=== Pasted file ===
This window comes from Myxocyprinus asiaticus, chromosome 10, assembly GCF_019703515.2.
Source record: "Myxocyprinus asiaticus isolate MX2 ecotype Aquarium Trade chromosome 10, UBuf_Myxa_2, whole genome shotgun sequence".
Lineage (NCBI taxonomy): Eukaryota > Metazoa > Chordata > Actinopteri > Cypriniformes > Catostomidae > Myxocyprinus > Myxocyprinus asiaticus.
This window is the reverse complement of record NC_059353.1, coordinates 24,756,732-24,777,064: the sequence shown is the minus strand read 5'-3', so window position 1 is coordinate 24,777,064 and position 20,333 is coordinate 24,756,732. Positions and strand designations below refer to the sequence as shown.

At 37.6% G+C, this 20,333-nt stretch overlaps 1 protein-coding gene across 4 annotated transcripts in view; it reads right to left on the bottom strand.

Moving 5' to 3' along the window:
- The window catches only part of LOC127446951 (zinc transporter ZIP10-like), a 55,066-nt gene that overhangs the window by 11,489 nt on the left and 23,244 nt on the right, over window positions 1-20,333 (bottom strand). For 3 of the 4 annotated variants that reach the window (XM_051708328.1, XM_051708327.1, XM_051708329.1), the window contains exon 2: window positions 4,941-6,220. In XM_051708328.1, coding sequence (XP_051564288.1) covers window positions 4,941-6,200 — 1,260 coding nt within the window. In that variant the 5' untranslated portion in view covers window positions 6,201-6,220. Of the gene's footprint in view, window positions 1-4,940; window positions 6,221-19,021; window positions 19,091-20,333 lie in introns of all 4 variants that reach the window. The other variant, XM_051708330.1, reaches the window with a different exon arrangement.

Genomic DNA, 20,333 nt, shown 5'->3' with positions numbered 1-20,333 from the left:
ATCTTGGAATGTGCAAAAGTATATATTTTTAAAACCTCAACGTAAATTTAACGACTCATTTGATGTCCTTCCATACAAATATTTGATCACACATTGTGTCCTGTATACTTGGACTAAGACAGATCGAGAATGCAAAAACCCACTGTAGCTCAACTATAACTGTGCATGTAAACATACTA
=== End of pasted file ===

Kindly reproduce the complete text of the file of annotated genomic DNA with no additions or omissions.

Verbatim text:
This window comes from Myxocyprinus asiaticus, chromosome 10, assembly GCF_019703515.2.
Source record: "Myxocyprinus asiaticus isolate MX2 ecotype Aquarium Trade chromosome 10, UBuf_Myxa_2, whole genome shotgun sequence".
Lineage (NCBI taxonomy): Eukaryota > Metazoa > Chordata > Actinopteri > Cypriniformes > Catostomidae > Myxocyprinus > Myxocyprinus asiaticus.
This window is the reverse complement of record NC_059353.1, coordinates 24,756,732-24,777,064: the sequence shown is the minus strand read 5'-3', so window position 1 is coordinate 24,777,064 and position 20,333 is coordinate 24,756,732. Positions and strand designations below refer to the sequence as shown.

At 37.6% G+C, this 20,333-nt stretch overlaps 1 protein-coding gene across 4 annotated transcripts in view; it reads right to left on the bottom strand.

Moving 5' to 3' along the window:
- The window catches only part of LOC127446951 (zinc transporter ZIP10-like), a 55,066-nt gene that overhangs the window by 11,489 nt on the left and 23,244 nt on the right, over window positions 1-20,333 (bottom strand). For 3 of the 4 annotated variants that reach the window (XM_051708328.1, XM_051708327.1, XM_051708329.1), the window contains exon 2: window positions 4,941-6,220. In XM_051708328.1, coding sequence (XP_051564288.1) covers window positions 4,941-6,200 — 1,260 coding nt within the window. In that variant the 5' untranslated portion in view covers window positions 6,201-6,220. Of the gene's footprint in view, window positions 1-4,940; window positions 6,221-19,021; window positions 19,091-20,333 lie in introns of all 4 variants that reach the window. The other variant, XM_051708330.1, reaches the window with a different exon arrangement.

Genomic DNA, 20,333 nt, shown 5'->3' with positions numbered 1-20,333 from the left:
ATCTTGGAATGTGCAAAAGTATATATTTTTAAAACCTCAACGTAAATTTAACGACTCATTTGATGTCCTTCCATACAAATATTTGATCACACATTGTGTCCTGTATACTTGGACTAAGACAGATCGAGAATGCAAAAACCCACTGTAGCTCAACTATAACTGTGCATGTAAACATACTA